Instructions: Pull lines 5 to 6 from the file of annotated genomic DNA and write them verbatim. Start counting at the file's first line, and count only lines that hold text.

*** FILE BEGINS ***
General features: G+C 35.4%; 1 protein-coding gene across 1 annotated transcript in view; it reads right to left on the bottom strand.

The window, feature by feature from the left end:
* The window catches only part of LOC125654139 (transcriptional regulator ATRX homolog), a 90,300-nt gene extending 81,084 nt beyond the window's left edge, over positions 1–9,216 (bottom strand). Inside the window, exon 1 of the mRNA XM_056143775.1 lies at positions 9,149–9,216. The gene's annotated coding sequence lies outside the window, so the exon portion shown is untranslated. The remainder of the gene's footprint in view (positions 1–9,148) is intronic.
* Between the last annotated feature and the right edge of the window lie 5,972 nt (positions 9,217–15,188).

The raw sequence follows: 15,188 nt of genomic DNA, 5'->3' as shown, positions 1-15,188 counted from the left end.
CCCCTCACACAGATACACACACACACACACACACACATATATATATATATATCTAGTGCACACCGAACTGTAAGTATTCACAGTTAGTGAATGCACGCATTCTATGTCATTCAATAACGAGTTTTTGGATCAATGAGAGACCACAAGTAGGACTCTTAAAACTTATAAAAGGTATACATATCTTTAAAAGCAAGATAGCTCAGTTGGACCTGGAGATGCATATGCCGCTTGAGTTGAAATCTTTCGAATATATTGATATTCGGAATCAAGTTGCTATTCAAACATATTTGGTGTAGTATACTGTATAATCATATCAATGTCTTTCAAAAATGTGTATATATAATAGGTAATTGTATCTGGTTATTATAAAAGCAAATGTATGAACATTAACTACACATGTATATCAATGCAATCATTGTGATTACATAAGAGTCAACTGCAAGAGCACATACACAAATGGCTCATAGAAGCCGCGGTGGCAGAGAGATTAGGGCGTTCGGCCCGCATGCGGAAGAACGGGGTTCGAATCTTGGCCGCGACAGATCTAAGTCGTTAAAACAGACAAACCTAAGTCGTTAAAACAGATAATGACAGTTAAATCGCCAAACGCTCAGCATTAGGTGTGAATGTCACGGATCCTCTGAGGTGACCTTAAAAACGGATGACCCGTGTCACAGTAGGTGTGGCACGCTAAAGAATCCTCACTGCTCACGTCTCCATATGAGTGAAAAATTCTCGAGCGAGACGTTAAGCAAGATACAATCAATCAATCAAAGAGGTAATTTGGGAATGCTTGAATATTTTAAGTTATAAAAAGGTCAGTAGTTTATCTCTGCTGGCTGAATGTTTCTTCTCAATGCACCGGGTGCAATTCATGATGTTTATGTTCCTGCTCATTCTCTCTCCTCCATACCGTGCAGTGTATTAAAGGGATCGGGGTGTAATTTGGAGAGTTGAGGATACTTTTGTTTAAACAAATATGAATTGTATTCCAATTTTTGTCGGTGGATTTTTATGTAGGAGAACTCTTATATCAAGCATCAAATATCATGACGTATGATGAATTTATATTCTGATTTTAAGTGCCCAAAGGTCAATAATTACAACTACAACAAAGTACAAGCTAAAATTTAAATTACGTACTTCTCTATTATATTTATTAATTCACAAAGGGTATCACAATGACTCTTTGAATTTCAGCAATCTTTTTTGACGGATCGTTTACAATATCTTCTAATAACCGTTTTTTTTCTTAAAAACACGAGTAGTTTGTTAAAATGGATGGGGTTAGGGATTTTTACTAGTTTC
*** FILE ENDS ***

The raw sequence follows: 15,188 nt of genomic DNA, 5'->3' as shown, positions 1-15,188 counted from the left end.
CCCCTCACACAGATACACACACACACACACACACACATATATATATATATATCTAGTGCACACCGAACTGTAAGTATTCACAGTTAGTGAATGCACGCATTCTATGTCATTCAATAACGAGTTTTTGGATCAATGAGAGACCACAAGTAGGACTCTTAAAACTTATAAAAGGTATACATATCTTTAAAAGCAAGATAGCTCAGTTGGACCTGGAGATGCATATGCCGCTTGAGTTGAAATCTTTCGAATATATTGATATTCGGAATCAAGTTGCTATTCAAACATATTTGGTGTAGTATACTGTATAATCATATCAATGTCTTTCAAAAATGTGTATATATAATAGGTAATTGTATCTGGTTATTATAAAAGCAAATGTATGAACATTAACTACACATGTATATCAATGCAATCATTGTGATTACATAAGAGTCAACTGCAAGAGCACATACACAAATGGCTCATAGAAGCCGCGGTGGCAGAGAGATTAGGGCGTTCGGCCCGCATGCGGAAGAACGGGGTTCGAATCTTGGCCGCGACAGATCTAAGTCGTTAAAACAGACAAACCTAAGTCGTTAAAACAGATAATGACAGTTAAATCGCCAAACGCTCAGCATTAGGTGTGAATGTCACGGATCCTCTGAGGTGACCTTAAAAACGGATGACCCGTGTCACAGTAGGTGTGGCACGCTAAAGAATCCTCACTGCTCACGTCTCCATATGAGTGAAAAATTCTCGAGCGAGACGTTAAGCAAGATACAATCAATCAATCAAAGAGGTAATTTGGGAATGCTTGAATATTTTAAGTTATAAAAAGGTCAGTAGTTTATCTCTGCTGGCTGAATGTTTCTTCTCAATGCACCGGGTGCAATTCATGATGTTTATGTTCCTGCTCATTCTCTCTCCTCCATACCGTGCAGTGTATTAAAGGGATCGGGGTGTAATTTGGAGAGTTGAGGATACTTTTGTTTAAACAAATATGAATTGTATTCCAATTTTTGTCGGTGGATTTTTATGTAGGAGAACTCTTATATCAAGCATCAAATATCATGACGTATGATGAATTTATATTCTGATTTTAAGTGCCCAAAGGTCAATAATTACAACTACAACAAAGTACAAGCTAAAATTTAAATTACGTACTTCTCTATTATATTTATTAATTCACAAAGGGTATCACAATGACTCTTTGAATTTCAGCAATCTTTTTTGACGGATCGTTTACAATATCTTCTAATAACCGTTTTTTTTCTTAAAAACACGAGTAGTTTGTTAAAATGGATGGGGTTAGGGATTTTTACTAGTTTC